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Where your tax money goes


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#21 JohnM

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Posted 09 June 2013 - 09:27 PM

The state pension is already means tested.  It is taxable income. 

 

The age related personal allowance has been frozen at £10,500 or so until the standard personal allowance catches up.

 

Someone with a good SERPS contribution record will get a state pension of almost that anyway, as serps etc is added on top of the basic state pension

 

In addition, if you  get a state pension and have an "adjusted income" of over £26,100 pa, as you might with a public service or private sector final salary pension after  decent length of service, the personal allowance is progressively reduced until you are on the standard personal allowance.

 

See http://www.hmrc.gov....sonal-allow.htm



#22 MikeW

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Posted 10 June 2013 - 10:21 AM

Should the state pension be available to everyone or just those that need it? Obviously means testing is expensive, prone to abuse and stressful for those involved. But if you can afford to live without the state pension, should you claim it? This is a question that is going to have to be asked as the proportion of pensioners raises past the tipping point.

Until National Insurance is abolished and Income Tax is raised to 50% minimum then I will expect to get the benefits I am paying for.



#23 MikeW

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Posted 10 June 2013 - 10:24 AM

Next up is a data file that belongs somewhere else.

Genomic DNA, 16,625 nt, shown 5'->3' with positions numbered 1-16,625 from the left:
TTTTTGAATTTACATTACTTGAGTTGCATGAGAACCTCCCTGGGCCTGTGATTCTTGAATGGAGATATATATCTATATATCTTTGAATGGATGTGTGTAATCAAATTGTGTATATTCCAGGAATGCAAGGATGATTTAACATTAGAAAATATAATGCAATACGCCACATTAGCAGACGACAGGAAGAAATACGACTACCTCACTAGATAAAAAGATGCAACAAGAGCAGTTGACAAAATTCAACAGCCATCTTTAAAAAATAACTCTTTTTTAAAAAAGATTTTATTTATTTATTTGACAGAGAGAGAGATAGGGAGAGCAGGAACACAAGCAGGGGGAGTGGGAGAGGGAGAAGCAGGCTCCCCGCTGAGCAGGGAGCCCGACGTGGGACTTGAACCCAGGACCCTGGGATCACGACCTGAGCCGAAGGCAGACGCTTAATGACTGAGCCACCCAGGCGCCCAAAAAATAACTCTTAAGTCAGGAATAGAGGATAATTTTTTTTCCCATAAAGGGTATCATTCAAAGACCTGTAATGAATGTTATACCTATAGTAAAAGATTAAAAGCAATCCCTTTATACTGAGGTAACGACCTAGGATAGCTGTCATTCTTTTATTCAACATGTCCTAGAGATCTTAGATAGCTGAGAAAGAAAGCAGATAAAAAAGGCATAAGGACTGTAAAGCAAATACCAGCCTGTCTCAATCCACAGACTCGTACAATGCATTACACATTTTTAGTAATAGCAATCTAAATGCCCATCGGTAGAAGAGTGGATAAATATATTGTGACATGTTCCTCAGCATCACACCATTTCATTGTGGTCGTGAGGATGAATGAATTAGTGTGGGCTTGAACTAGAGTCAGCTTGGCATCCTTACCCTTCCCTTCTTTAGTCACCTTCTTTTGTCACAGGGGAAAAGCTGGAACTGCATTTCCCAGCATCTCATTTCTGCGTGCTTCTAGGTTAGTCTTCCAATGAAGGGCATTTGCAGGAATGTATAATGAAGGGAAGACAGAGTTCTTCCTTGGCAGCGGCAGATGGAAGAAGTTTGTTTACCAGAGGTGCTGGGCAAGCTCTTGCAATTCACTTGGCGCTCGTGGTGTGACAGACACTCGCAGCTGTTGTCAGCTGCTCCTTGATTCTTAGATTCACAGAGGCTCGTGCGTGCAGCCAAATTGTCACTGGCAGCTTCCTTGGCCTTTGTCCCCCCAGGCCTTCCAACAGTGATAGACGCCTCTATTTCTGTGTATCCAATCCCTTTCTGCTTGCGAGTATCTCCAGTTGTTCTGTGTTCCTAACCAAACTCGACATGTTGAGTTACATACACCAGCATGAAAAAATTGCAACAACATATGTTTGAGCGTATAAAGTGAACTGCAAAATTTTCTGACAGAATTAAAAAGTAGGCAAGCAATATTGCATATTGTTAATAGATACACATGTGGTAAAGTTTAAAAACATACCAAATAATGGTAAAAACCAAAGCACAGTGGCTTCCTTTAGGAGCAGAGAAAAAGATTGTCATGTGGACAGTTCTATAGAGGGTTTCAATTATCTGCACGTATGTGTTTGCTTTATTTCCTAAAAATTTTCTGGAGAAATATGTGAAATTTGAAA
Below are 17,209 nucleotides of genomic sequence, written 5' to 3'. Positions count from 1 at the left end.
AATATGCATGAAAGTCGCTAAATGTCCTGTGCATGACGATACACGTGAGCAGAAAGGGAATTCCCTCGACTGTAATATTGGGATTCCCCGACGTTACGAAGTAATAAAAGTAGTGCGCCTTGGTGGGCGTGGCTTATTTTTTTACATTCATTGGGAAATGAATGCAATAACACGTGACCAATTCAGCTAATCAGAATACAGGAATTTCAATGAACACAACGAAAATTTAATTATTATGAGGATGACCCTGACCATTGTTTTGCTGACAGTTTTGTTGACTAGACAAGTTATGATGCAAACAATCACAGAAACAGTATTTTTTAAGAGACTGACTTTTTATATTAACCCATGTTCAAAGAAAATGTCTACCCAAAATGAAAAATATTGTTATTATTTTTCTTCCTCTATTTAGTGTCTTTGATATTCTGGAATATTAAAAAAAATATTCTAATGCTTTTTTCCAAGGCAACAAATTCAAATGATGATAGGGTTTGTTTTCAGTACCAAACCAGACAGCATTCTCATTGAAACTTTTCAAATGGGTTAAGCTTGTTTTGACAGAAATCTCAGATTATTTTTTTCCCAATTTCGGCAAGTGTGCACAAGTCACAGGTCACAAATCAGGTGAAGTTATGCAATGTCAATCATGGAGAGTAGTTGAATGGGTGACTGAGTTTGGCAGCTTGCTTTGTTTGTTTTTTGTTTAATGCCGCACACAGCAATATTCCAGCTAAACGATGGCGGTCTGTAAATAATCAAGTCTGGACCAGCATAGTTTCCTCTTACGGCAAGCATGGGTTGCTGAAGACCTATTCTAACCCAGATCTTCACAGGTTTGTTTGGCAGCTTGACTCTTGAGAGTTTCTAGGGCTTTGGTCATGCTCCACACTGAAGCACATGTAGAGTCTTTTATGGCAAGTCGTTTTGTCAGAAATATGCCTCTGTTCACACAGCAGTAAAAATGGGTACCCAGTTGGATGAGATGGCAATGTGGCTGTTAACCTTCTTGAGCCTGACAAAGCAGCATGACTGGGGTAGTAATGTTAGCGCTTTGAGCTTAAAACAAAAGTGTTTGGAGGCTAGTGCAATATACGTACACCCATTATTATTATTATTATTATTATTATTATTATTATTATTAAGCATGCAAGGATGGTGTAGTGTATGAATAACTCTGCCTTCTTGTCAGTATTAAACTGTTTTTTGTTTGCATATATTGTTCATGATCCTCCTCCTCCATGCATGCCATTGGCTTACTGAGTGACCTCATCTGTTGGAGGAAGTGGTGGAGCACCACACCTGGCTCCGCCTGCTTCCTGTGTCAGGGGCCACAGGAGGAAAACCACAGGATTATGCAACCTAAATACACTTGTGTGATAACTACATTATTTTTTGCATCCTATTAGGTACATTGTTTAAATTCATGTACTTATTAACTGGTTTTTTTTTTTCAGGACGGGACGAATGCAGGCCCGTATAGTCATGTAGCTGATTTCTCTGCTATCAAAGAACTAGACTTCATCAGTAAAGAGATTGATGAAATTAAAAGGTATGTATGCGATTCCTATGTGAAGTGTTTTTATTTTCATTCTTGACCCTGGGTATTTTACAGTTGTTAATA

State pension isn't a benefit.  Its a contractual consideration. You (and your employers) are obliged to pay NI contributions and in return, the state agrees to pay you a state pension. Technically, you are paying for mine. Others (probably Sev) will pay for yours.

A Ponzi scheme then.  Probably with 40 years to go before it does a Madoff.



#24 l'angelo mysterioso

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Posted 10 June 2013 - 11:27 AM

Should the state pension be available to everyone or just those that need it? Obviously means testing is expensive, prone to abuse and stressful for those involved. But if you can afford to live without the state pension, should you claim it? This is a question that is going to have to be asked as the proportion of pensioners raises past the tipping point.

Yes because you've earned it through your contribution to society and because of the tax you paid
That's inalienable, never mind this notional tipping point
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#25 shaun mc

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Posted 10 June 2013 - 12:34 PM

Yes because you've earned it through your contribution to society and because of the tax you paid
That's inalienable, never mind this notional tipping point


Edited by shaun mc, 10 June 2013 - 12:36 PM.





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